A Florida coach whose high school football teams have won three straight state championships was suspended pending an investigation into “an unauthorized athletic activity” during the novel coronavirus pandemic.
Max Edwards, the head coach at Miami Northwestern, allegedly held “an unsanctioned event” at a time when schools were closed and athletics across the state were suspended. Daisy Gonzalez-Diego, a Miami-Dade County Public schools spokeswoman, said in a statement provided to the Miami Herald that the school’s investigation had begun “as soon as it learned about this unauthorized athletic activity.”
She added, “Further action may be taken against others who may have been involved in this unsanctioned event. The school is in the process of communicating with parents of students who may have participated.”
Athletic events were suspended by the Greater Miami Athletic Conference on March 13, when schools were closed. All high school athletic events in the state were halted by the Florida High School Athletic Association on March 18, nine days before spring football practices were to begin.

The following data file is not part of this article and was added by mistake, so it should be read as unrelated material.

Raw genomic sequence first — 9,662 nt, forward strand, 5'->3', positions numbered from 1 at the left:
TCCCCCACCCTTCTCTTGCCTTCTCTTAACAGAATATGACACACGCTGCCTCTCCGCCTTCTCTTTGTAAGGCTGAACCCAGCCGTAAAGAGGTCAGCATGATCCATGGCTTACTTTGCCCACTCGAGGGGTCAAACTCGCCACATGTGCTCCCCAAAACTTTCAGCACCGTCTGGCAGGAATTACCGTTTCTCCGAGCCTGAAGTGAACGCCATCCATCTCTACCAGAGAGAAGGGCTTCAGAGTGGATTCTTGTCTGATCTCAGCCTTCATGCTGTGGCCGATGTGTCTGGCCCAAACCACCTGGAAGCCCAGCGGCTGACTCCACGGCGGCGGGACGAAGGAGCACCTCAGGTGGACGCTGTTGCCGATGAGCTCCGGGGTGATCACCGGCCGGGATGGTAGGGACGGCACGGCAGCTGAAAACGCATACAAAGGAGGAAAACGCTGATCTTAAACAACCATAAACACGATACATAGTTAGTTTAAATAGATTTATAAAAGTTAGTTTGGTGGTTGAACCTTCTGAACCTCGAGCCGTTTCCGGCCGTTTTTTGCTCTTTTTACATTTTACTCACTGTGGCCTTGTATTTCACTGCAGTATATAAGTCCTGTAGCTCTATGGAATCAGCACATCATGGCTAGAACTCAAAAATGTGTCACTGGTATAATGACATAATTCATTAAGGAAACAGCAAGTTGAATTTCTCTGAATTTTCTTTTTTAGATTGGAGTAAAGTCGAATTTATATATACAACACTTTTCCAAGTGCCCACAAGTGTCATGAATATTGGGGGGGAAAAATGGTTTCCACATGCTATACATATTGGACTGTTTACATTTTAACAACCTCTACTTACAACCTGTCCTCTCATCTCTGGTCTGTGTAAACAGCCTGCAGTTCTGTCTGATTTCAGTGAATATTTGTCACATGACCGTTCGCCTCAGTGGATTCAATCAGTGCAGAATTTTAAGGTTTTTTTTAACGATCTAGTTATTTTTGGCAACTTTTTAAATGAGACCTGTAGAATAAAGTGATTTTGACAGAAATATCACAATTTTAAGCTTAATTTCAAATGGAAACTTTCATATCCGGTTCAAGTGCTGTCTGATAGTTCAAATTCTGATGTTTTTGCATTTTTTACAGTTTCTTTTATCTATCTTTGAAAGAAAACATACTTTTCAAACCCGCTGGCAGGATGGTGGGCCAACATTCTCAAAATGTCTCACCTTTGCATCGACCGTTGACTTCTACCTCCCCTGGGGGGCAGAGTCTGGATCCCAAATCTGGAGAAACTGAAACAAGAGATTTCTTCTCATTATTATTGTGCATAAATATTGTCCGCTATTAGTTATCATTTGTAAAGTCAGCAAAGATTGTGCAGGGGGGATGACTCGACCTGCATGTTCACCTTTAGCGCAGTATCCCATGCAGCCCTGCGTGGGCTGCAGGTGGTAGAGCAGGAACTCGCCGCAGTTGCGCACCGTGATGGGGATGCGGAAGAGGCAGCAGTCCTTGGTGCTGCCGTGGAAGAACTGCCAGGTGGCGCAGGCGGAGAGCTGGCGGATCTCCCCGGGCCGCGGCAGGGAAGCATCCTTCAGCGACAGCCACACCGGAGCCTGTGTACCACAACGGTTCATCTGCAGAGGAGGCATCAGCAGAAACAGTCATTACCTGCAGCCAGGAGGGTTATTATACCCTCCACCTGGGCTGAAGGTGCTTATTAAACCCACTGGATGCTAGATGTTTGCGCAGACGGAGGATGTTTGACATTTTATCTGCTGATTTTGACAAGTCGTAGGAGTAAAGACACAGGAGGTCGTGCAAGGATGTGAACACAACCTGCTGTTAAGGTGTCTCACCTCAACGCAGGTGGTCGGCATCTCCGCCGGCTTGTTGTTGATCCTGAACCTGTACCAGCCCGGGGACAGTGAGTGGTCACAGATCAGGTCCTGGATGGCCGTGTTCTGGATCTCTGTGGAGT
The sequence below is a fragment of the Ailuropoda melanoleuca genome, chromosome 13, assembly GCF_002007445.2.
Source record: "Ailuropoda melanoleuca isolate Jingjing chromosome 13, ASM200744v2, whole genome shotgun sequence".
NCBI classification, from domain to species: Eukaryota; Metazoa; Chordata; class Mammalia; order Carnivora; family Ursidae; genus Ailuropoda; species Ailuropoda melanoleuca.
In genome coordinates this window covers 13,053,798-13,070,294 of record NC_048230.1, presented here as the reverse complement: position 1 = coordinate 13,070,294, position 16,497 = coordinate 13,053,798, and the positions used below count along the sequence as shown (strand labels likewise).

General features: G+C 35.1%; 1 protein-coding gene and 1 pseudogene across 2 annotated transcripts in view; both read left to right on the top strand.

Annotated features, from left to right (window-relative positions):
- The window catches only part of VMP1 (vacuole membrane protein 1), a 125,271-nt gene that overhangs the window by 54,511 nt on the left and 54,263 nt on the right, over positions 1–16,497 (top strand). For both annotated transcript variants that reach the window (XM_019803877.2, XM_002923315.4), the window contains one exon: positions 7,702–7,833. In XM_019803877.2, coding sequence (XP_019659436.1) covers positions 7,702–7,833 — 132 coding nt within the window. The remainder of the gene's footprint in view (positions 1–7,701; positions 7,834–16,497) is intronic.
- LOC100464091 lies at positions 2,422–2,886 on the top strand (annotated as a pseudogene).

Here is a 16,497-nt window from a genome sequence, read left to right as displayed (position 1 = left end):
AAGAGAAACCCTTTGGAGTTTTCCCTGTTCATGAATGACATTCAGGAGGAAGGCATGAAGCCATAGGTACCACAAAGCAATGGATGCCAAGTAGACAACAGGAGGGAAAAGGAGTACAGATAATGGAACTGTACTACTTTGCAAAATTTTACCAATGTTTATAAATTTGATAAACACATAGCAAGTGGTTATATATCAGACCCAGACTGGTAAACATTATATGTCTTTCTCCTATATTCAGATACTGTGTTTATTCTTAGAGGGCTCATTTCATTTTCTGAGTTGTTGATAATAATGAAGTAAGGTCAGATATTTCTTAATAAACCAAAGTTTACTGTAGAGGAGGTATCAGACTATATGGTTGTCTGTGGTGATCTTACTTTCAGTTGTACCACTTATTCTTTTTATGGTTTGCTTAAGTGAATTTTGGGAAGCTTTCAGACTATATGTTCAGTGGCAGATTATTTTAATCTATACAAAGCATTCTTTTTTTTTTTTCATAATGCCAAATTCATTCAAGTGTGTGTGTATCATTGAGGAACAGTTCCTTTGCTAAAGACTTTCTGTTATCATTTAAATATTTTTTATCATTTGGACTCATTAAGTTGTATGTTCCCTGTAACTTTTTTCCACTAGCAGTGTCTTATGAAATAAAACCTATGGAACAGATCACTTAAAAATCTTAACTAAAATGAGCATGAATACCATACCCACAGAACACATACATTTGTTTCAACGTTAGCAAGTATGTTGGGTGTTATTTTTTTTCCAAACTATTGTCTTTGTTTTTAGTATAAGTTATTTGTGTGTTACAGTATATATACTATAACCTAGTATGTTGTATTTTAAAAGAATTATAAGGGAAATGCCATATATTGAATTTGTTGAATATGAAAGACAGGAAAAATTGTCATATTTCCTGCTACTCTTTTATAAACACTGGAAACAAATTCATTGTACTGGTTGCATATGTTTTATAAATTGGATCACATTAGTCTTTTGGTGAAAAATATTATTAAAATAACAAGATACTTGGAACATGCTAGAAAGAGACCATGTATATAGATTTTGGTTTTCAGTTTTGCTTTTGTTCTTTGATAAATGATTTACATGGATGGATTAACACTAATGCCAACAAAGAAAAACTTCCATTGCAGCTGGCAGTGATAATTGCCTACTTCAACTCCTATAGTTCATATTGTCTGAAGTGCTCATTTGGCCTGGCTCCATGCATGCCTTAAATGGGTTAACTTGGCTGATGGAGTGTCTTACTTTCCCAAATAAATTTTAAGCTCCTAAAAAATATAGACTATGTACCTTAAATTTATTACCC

Edwards was named the team’s head coach before the 2015 season and has led the Bulls to a 51-16 record, winning state championships (in Class 6A and 5A) the last three seasons. He was an assistant coach at the school from 1998-2004.
Across all levels of sports, the coronavirus has taken a toll and organizations are feeling pressure. Youth sports is a $19 billion industry in this country, according to some estimates, and the pandemic is wreaking economic damage. The Washington Post’s Rick Maese wrote that challenges mirror some of the issues that have slowed the professional sports leagues’ plans to resume play, but organizers generally lack deep pockets and have no centralized governance. Compounding the issue is a large population of participants eager for an athletic outlet.
A youth baseball tournament in Missouri staged games this month, and many other leagues and teams plan to begin practices in the coming weeks.
“The idea that we’d return to youth sports before we’ve even returned to schools is surprising,” said Lauren Sauer, director of operations with the Johns Hopkins Office of Critical Event Preparedness and Response. “There’s obviously a definite benefit to kids returning to sports and activity - the bonding, the exercise, the impact on mental health. That being said, sports creates, to varying degrees, environments in which you’re more likely to have exposures.”
High school sports face different pressures, but the situation has more clarity. They must comply with conference and state activity association rules. There’s also more at stake, particularly for juniors hoping for a strong senior season that brings attention from college recruiters.